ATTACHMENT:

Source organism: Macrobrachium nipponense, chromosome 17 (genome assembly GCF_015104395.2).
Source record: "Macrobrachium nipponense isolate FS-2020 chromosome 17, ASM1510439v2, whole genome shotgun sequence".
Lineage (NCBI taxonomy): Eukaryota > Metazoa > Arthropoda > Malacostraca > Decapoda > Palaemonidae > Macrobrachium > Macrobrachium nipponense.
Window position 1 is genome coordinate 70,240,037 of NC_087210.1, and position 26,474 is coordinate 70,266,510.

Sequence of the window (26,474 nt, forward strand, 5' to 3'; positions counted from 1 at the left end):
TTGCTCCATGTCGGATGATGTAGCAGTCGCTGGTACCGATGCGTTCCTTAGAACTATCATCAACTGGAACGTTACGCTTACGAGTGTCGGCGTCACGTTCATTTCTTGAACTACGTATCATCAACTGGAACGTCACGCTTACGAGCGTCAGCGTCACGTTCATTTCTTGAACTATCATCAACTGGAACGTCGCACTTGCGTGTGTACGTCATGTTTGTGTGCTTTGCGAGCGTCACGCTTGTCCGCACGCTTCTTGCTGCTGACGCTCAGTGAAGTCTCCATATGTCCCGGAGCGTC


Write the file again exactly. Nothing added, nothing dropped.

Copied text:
Source organism: Macrobrachium nipponense, chromosome 17 (genome assembly GCF_015104395.2).
Source record: "Macrobrachium nipponense isolate FS-2020 chromosome 17, ASM1510439v2, whole genome shotgun sequence".
Lineage (NCBI taxonomy): Eukaryota > Metazoa > Arthropoda > Malacostraca > Decapoda > Palaemonidae > Macrobrachium > Macrobrachium nipponense.
Window position 1 is genome coordinate 70,240,037 of NC_087210.1, and position 26,474 is coordinate 70,266,510.

Sequence of the window (26,474 nt, forward strand, 5' to 3'; positions counted from 1 at the left end):
TTGCTCCATGTCGGATGATGTAGCAGTCGCTGGTACCGATGCGTTCCTTAGAACTATCATCAACTGGAACGTTACGCTTACGAGTGTCGGCGTCACGTTCATTTCTTGAACTACGTATCATCAACTGGAACGTCACGCTTACGAGCGTCAGCGTCACGTTCATTTCTTGAACTATCATCAACTGGAACGTCGCACTTGCGTGTGTACGTCATGTTTGTGTGCTTTGCGAGCGTCACGCTTGTCCGCACGCTTCTTGCTGCTGACGCTCAGTGAAGTCTCCATATGTCCCGGAGCGTC